The Mothmen Prophecy


 
A revolution is starting in the dinghy world as Rohan Veal's win at Moth's Australian national shows foiling has come of age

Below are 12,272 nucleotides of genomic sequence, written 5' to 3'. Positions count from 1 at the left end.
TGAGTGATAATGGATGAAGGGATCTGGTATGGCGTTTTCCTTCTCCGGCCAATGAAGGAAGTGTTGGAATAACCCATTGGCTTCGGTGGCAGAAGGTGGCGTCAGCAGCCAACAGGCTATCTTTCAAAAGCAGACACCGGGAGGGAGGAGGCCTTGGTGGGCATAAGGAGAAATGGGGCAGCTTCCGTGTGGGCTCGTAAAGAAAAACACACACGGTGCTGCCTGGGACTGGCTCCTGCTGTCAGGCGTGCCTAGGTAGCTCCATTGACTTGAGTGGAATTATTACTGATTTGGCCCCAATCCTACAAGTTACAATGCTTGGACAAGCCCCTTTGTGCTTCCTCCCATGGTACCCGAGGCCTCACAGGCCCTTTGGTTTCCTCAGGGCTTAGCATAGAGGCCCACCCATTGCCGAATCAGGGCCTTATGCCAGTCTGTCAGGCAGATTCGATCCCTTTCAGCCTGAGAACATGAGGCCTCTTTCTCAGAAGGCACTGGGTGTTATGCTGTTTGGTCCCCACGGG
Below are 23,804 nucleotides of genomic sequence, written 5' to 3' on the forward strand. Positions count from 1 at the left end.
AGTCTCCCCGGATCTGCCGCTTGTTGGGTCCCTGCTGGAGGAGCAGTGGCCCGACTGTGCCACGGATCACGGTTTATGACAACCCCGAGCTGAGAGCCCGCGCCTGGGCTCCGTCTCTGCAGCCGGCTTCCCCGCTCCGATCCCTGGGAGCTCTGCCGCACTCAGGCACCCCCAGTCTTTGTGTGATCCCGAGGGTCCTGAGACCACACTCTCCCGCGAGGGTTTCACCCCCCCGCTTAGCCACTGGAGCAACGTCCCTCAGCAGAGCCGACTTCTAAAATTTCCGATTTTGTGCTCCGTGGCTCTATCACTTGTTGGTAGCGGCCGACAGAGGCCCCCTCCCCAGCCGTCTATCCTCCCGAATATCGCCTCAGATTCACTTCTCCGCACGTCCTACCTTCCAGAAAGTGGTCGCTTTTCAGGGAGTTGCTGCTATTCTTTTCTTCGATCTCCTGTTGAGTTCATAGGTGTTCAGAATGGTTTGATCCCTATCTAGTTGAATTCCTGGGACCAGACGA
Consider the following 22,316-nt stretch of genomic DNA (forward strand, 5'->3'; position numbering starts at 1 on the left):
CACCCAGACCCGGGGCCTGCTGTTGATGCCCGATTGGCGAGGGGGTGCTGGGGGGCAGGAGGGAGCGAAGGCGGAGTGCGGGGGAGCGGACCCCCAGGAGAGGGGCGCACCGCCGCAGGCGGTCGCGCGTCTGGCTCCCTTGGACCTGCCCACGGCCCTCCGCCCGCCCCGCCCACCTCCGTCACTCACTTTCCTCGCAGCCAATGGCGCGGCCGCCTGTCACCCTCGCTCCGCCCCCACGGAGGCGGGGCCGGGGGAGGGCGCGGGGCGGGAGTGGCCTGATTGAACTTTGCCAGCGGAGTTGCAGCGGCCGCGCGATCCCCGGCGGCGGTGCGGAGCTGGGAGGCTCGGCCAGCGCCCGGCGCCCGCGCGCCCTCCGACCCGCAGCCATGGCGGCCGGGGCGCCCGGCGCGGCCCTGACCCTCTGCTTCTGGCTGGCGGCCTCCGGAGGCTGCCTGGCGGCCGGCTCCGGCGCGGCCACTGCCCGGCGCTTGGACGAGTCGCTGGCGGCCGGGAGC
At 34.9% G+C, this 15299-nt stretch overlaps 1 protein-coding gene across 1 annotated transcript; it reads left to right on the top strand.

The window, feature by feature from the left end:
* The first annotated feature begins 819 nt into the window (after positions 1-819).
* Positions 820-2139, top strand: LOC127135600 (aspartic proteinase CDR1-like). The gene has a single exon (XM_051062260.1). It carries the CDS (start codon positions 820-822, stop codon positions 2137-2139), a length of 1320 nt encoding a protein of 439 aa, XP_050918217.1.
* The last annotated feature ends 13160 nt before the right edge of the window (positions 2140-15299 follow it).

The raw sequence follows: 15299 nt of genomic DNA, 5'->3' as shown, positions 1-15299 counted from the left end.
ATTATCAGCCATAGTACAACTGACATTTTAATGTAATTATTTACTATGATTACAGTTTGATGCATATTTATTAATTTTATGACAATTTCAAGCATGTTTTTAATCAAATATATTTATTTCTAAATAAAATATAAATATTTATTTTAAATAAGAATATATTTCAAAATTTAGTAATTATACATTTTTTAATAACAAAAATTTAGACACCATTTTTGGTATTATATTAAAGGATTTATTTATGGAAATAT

Performance dinghy sailing is in the process of taking a quantum leap with the latest developments in foil technology in the International Moth class. Foil-born boats are hardly new. A hydrofoil patent was lodged in the US as long ago as 1894 and foil-born sailboats, in more different configurations than it is possible to imagine, have been built sporadically in different corners of the globe ever since. Small foilers have traditionally been created by speed sailor/inventor types. There have been a number of highly successful examples in the past such as Ben Wynne's Mayfly, A-Class record holder in the 1970s and James Grogono's foil-born Tornado Icarus, the B-Class holder until the end of the 1980s. More recently one of the most successful was Russell Long's Greg Ketterman designed Longshot, the present A-Class record holder (at 43.55 knots) that has since been productionised and turned into the Hobie Trifoiler. Another production tri-foiler is the Windrider Rave. In France for several decades designers and sailors have been experimenting with the use of foils offshore in large multihulls. The legendary Eric Tabarly was probably their most famous exponent and his trimaran/foilers Paul Ricard and subsequently Cote d'Or were both had giant angled foils on their outriggers. A similar configuration was used with very much less success on Alain Gabbay's white elephant of an 85 footer Charles Heidseick during the 1980s and more recently on Alain Thibault's equally breakage prone L'Hydroptere. Lifting foils are also used in the 60ft trimaran circuit, although they are retractible for light conditions and their use is more to reduce wetted surface area rather than to make the trimaran airborne. The benefits of foils are obvious. Stick a Bruce foil (angled V-shaped foil or a V split in two) or a straightforward inverted T-foil under a hull and it develops

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